When you hear that breast cancer kills an estimated 500,000 women every year, don’t you think it’s time to find out about the signs to look for, just in case the worst happens?

October is Breast Cancer Awareness Month and its importance cannot be underestimated, especially when you consider the results of a new survey by Avon, which involved 19,000 women, that showed 42% of us have no idea about what changes in our breast could be a sign of cancer. Worryingly, a quarter of those survey thought that only a lump in the breast could be a sign of breast cancer that they could identify without using medical equipment.

This dangerous knowledge gap was discovered by Avon as part of their commitment to educating women about the disease, and the survey is the first stage.

Do you know how to spot the signs of breast cancer? - 62794301 - african woman doing self exam breast cancer isolated on white background
Image Credit: www.123rf.com.

While previous awareness campaigns mean 73% of women do look out for changes to their breasts, the problem is that they don’t really know what they should be looking for. There are in fact a number of common symptoms of breast cancer that we should be looking out for.

According to the NHS Choices, you should see your GP is you notice any of the following:

  • a new lump or area of thickened tissue in either breast that was not there before
  • a change in the size or shape of one or both breasts
  • bloodstained discharge from either of your nipples
  • a lump or swelling in either of your armpits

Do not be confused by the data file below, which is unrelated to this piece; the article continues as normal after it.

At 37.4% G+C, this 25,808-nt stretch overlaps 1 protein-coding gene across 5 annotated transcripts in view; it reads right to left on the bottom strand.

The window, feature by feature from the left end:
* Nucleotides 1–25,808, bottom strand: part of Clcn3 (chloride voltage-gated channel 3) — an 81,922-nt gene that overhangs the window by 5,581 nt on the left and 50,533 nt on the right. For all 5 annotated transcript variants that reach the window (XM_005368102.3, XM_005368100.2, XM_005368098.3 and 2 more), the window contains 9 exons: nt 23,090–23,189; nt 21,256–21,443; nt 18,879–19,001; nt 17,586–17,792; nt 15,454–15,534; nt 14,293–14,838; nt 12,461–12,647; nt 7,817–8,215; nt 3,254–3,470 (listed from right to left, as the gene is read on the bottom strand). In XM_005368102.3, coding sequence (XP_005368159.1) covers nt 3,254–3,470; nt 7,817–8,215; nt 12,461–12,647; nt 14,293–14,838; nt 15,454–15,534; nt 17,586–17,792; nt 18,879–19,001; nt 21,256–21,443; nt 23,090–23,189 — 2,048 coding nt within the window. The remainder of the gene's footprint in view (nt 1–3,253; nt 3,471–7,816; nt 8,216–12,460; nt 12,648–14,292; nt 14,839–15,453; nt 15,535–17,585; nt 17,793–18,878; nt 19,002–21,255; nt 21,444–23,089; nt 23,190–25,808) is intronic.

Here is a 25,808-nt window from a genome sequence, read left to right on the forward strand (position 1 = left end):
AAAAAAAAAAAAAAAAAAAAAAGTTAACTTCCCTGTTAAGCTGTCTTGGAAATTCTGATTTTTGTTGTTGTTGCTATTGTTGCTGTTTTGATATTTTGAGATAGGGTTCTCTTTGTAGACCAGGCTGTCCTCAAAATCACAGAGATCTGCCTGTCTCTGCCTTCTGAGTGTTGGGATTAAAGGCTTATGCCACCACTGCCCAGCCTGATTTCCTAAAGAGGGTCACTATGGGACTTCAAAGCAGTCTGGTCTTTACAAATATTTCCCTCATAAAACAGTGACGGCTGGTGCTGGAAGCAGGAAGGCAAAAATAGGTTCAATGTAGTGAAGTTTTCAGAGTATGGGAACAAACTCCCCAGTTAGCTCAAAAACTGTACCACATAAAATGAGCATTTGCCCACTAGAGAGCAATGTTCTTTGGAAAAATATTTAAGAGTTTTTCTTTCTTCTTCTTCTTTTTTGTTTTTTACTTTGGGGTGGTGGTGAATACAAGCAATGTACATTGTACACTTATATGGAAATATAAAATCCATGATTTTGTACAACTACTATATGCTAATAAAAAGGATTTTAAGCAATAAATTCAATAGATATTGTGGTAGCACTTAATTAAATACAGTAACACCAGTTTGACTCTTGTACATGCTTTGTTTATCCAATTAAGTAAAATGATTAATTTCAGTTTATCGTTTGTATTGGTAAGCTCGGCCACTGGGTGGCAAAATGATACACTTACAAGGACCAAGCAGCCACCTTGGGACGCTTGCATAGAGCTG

• dimpling on the skin of your breasts
  • a rash on or around your nipple
  • a change in the appearance of your nipple, such as becoming sunken into your breast

It’s also important to note that pain in the breast isn’t usually a symptom of breast cancer.

The prevalence of this disease is very worrying, but there are a number of lifestyle choices that we can make to help reduce the risk of developing breast cancer. For example, regular exercise could greatly reduce the risk of developing the disease while alcohol consumption is linked to a higher risk of breast cancer.

A spokesperson for Avon’s breast cancer research, said: “These figures show just how much work still has to be done in raising awareness of breast cancer, particularly its signs, risks and how to act on concerns about it. Awareness is essential, since it ensures that breast cancer is detected at an early stage.  Early detection is the most effective way of saving lives, it is crucial to tackling breast cancer.”

Find out more about Avon’s Breast Cancer Crusade.

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